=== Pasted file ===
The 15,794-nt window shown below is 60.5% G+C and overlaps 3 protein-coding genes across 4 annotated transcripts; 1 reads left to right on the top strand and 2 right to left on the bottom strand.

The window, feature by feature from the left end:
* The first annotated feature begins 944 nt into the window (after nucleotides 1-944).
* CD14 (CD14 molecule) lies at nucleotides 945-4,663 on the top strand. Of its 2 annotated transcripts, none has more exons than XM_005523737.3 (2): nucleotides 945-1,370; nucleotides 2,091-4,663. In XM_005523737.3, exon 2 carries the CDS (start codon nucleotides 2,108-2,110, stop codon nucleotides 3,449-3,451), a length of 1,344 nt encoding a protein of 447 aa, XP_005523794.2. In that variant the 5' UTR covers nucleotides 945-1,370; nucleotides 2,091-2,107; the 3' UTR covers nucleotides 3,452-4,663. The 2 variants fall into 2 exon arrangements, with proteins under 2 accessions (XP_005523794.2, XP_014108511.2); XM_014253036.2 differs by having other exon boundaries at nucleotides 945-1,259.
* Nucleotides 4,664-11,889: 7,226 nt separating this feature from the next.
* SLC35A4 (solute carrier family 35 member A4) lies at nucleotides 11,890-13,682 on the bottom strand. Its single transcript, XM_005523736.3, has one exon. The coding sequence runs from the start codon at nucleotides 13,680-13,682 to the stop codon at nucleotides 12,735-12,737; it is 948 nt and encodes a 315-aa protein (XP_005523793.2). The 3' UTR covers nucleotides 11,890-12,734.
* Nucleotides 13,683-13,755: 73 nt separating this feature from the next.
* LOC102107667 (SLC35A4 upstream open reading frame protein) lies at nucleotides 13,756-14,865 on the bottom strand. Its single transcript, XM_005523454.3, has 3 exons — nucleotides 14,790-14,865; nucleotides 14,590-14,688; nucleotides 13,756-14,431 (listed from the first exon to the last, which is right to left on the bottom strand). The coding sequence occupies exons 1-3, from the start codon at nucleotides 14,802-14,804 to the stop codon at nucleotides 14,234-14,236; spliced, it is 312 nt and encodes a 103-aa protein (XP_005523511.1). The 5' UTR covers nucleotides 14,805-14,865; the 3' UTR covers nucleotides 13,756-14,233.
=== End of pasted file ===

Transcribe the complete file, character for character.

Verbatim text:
The 15,794-nt window shown below is 60.5% G+C and overlaps 3 protein-coding genes across 4 annotated transcripts; 1 reads left to right on the top strand and 2 right to left on the bottom strand.

The window, feature by feature from the left end:
* The first annotated feature begins 944 nt into the window (after nucleotides 1-944).
* CD14 (CD14 molecule) lies at nucleotides 945-4,663 on the top strand. Of its 2 annotated transcripts, none has more exons than XM_005523737.3 (2): nucleotides 945-1,370; nucleotides 2,091-4,663. In XM_005523737.3, exon 2 carries the CDS (start codon nucleotides 2,108-2,110, stop codon nucleotides 3,449-3,451), a length of 1,344 nt encoding a protein of 447 aa, XP_005523794.2. In that variant the 5' UTR covers nucleotides 945-1,370; nucleotides 2,091-2,107; the 3' UTR covers nucleotides 3,452-4,663. The 2 variants fall into 2 exon arrangements, with proteins under 2 accessions (XP_005523794.2, XP_014108511.2); XM_014253036.2 differs by having other exon boundaries at nucleotides 945-1,259.
* Nucleotides 4,664-11,889: 7,226 nt separating this feature from the next.
* SLC35A4 (solute carrier family 35 member A4) lies at nucleotides 11,890-13,682 on the bottom strand. Its single transcript, XM_005523736.3, has one exon. The coding sequence runs from the start codon at nucleotides 13,680-13,682 to the stop codon at nucleotides 12,735-12,737; it is 948 nt and encodes a 315-aa protein (XP_005523793.2). The 3' UTR covers nucleotides 11,890-12,734.
* Nucleotides 13,683-13,755: 73 nt separating this feature from the next.
* LOC102107667 (SLC35A4 upstream open reading frame protein) lies at nucleotides 13,756-14,865 on the bottom strand. Its single transcript, XM_005523454.3, has 3 exons — nucleotides 14,790-14,865; nucleotides 14,590-14,688; nucleotides 13,756-14,431 (listed from the first exon to the last, which is right to left on the bottom strand). The coding sequence occupies exons 1-3, from the start codon at nucleotides 14,802-14,804 to the stop codon at nucleotides 14,234-14,236; spliced, it is 312 nt and encodes a 103-aa protein (XP_005523511.1). The 5' UTR covers nucleotides 14,805-14,865; the 3' UTR covers nucleotides 13,756-14,233.